Yardsmart: Maureen Gilmer, a horticulturist, offers gardening tips. This week's topic is on accent trees.

Share story

Small trees are powerful design tools that anyone can use. Whether it’s a white star magnolia in spring, a magenta crepe myrtle in summer or a fiery Japanese maple in the fall, small trees are always exquisite in the landscape. They are not planted for shade like the great oaks or sycamores. Small trees act like bright, beautiful arrows that point out and accentuate landmarks in your yard.

We designers call them accent trees to differentiate them from shade or screening trees. An accent tree is usually deciduous because these tend to offer the best flowers and fall leaf color. When bare in the winter they can also become glittering nighttime beauties when strung with Christmas lights.

The accent tree is a hard worker. It plays many roles in the garden depending on what aim you have. Their most common use is to have the tree call attention to something, utilizing the tree’s flowers or autumn leaves to announce its location. This is why accent trees always have a bright characteristic to make them stand out from the surrounding plants.

The most common use for these types of trees is to point out entries. This includes the front entry to your home, particularly if it is set back or hard to spot. Many homes have this problem, and this kind of ambiguous entry lowers curb appeal because there is no primary focal point. The tree functions like an announcement to visitors.

Accent trees also provide a point around which to arrange smaller planting compositions. If the accent tree offers spring flowers, the planting beneath could offer later-summer colors to add variety. If the accent tree is an autumn-leaf tree, the planting beneath could be rich in azaleas or bulbs or other spring bloomers. Owing to the small size of an accent tree, the amount of shade it casts is limited, which allows more diversity beneath or around the canopy.

Accent trees are particularly powerful in pairs. Flanking a beautiful gateway with matched flowering trees creates a breathtaking result, especially when they grow large enough to meet overhead. Flowering pear can shower down snowfalls of petals when you walk through. If the tree blossoms are fragrant, a whole new level of enjoyment is met each time you pass through.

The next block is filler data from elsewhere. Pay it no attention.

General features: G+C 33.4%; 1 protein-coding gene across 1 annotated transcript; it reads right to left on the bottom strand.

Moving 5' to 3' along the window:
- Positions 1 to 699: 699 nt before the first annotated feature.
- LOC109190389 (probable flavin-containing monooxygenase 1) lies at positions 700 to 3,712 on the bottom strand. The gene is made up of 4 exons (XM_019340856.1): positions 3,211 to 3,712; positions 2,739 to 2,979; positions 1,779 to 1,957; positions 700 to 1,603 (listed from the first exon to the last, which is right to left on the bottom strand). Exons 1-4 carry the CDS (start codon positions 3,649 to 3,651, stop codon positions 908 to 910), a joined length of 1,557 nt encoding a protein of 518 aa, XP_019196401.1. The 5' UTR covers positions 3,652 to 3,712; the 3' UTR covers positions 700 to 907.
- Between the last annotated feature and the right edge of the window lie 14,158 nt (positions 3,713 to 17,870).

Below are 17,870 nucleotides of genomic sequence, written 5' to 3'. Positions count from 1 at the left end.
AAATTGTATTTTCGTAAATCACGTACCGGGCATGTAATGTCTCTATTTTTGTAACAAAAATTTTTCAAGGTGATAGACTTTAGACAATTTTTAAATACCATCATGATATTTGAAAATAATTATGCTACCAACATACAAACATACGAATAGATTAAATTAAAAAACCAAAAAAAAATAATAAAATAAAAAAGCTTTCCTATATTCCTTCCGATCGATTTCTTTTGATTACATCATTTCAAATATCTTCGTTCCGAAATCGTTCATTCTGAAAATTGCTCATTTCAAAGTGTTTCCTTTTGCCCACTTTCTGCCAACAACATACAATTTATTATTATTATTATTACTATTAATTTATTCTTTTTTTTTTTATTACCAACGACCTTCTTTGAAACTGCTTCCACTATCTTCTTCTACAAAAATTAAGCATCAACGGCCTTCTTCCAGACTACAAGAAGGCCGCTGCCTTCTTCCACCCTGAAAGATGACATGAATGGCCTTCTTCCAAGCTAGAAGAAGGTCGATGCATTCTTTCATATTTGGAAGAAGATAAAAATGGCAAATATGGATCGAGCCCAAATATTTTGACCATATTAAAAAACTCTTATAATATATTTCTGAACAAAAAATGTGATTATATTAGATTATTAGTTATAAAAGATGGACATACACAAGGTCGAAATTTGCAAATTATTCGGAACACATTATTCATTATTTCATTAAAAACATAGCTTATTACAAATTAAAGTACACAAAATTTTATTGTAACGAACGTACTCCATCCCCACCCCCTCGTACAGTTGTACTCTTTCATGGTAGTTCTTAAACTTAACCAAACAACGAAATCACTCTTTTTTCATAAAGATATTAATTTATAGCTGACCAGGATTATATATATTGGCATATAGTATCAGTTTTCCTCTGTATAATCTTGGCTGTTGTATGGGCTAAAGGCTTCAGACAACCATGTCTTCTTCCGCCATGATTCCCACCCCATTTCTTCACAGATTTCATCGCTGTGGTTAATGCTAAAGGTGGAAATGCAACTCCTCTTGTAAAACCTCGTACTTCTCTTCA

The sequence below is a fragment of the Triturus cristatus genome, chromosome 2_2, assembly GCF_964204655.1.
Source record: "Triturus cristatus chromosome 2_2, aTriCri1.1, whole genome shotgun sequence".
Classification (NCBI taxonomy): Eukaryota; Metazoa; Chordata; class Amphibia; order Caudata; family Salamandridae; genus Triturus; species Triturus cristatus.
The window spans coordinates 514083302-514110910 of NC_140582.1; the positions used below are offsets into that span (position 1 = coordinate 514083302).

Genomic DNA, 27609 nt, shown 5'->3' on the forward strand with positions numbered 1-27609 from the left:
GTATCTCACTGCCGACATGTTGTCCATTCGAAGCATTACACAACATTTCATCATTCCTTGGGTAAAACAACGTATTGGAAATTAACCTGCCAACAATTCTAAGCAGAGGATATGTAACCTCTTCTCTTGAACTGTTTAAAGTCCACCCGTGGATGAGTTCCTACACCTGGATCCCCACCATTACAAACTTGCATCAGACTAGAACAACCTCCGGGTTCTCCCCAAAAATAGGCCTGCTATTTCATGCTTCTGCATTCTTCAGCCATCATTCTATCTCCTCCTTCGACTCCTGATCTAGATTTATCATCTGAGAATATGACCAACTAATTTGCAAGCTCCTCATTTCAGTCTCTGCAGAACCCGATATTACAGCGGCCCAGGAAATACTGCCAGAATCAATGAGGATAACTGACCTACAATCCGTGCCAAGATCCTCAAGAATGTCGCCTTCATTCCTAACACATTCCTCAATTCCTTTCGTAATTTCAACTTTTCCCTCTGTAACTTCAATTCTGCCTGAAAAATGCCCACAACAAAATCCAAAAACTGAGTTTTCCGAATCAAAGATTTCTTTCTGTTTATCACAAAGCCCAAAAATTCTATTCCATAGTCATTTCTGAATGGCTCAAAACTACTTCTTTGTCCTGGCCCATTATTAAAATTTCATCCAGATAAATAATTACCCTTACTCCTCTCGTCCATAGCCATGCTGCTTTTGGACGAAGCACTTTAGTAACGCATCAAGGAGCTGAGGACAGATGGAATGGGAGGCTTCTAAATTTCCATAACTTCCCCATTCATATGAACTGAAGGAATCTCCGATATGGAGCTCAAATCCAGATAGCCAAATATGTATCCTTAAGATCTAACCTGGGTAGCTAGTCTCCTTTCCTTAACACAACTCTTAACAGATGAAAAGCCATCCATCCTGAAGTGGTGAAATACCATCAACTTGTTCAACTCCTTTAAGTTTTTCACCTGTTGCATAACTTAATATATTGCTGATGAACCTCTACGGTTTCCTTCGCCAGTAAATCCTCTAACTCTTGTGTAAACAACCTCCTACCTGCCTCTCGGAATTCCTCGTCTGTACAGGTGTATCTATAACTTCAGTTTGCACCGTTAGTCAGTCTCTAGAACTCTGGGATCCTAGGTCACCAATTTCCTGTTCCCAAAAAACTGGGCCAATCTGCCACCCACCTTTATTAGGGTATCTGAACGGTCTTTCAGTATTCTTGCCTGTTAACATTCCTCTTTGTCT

A large sculpture standing beneath an arch of pink dogwoods is striking. A pair of mayten trees flanking a tiered Spanish fountain offers dangling tresses of bright evergreen leaves for the look of Spanish moss in a New Orleans courtyard.

Above all, a small tree is easy to maintain. Much of its canopy is accessible with a ladder, making it easy to prune and care for. Consider an accent tree any species that doesn’t exceed about 20 feet in height. Some folks will do some light pruning to keep them even smaller, and to enhance the branching structure for a more beautiful effect during the winter.

On the other hand, many old shrubs that reach large proportions can become accent trees if they are pruned to reveal one or more trunks. Good examples of this are lilacs or rhododendrons. In fact, turning an older shrub into an accent tree is the best way to cope with “bare legs”that are revealed when lower leaves are shaded out due to lack of light.

There are fine accent trees native to all parts of America that are well adapted to the varying climates. So if you’re looking for a quick way to spice up a drab landscape, first decide what you want to highlight and then plant your accents accordingly.

Maureen Gilmer is a horticulturist. E-mail her at mogilmer@yahoo.com. Also, join her online for the Garden Party social networking at Learn2grow.com.